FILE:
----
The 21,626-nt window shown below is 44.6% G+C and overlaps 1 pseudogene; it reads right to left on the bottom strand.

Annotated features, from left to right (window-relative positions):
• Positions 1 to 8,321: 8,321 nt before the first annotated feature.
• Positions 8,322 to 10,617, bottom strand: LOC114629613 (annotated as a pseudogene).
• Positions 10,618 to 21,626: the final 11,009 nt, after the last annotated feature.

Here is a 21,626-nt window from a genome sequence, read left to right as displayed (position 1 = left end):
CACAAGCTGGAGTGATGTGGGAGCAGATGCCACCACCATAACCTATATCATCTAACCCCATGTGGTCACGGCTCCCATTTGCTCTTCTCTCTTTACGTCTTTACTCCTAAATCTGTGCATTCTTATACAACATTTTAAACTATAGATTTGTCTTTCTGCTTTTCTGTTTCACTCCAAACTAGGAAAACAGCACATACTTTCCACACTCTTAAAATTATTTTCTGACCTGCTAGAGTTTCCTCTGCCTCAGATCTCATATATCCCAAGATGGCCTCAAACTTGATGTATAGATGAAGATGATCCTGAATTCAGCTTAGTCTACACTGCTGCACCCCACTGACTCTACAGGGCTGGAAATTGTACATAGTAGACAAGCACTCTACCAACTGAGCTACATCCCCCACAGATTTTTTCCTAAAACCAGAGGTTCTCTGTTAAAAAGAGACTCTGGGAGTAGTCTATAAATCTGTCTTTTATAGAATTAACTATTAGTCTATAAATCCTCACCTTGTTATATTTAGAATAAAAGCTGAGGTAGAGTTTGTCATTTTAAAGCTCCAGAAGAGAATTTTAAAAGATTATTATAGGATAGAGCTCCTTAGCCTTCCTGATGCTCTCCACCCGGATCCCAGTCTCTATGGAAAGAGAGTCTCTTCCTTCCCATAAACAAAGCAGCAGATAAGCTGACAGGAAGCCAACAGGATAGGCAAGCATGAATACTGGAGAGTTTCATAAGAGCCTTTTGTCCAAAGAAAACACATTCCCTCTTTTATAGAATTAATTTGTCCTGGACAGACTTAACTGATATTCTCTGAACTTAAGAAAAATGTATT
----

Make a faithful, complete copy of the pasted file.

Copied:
The 21,626-nt window shown below is 44.6% G+C and overlaps 1 pseudogene; it reads right to left on the bottom strand.

Annotated features, from left to right (window-relative positions):
• Positions 1 to 8,321: 8,321 nt before the first annotated feature.
• Positions 8,322 to 10,617, bottom strand: LOC114629613 (annotated as a pseudogene).
• Positions 10,618 to 21,626: the final 11,009 nt, after the last annotated feature.

Here is a 21,626-nt window from a genome sequence, read left to right as displayed (position 1 = left end):
CACAAGCTGGAGTGATGTGGGAGCAGATGCCACCACCATAACCTATATCATCTAACCCCATGTGGTCACGGCTCCCATTTGCTCTTCTCTCTTTACGTCTTTACTCCTAAATCTGTGCATTCTTATACAACATTTTAAACTATAGATTTGTCTTTCTGCTTTTCTGTTTCACTCCAAACTAGGAAAACAGCACATACTTTCCACACTCTTAAAATTATTTTCTGACCTGCTAGAGTTTCCTCTGCCTCAGATCTCATATATCCCAAGATGGCCTCAAACTTGATGTATAGATGAAGATGATCCTGAATTCAGCTTAGTCTACACTGCTGCACCCCACTGACTCTACAGGGCTGGAAATTGTACATAGTAGACAAGCACTCTACCAACTGAGCTACATCCCCCACAGATTTTTTCCTAAAACCAGAGGTTCTCTGTTAAAAAGAGACTCTGGGAGTAGTCTATAAATCTGTCTTTTATAGAATTAACTATTAGTCTATAAATCCTCACCTTGTTATATTTAGAATAAAAGCTGAGGTAGAGTTTGTCATTTTAAAGCTCCAGAAGAGAATTTTAAAAGATTATTATAGGATAGAGCTCCTTAGCCTTCCTGATGCTCTCCACCCGGATCCCAGTCTCTATGGAAAGAGAGTCTCTTCCTTCCCATAAACAAAGCAGCAGATAAGCTGACAGGAAGCCAACAGGATAGGCAAGCATGAATACTGGAGAGTTTCATAAGAGCCTTTTGTCCAAAGAAAACACATTCCCTCTTTTATAGAATTAATTTGTCCTGGACAGACTTAACTGATATTCTCTGAACTTAAGAAAAATGTATT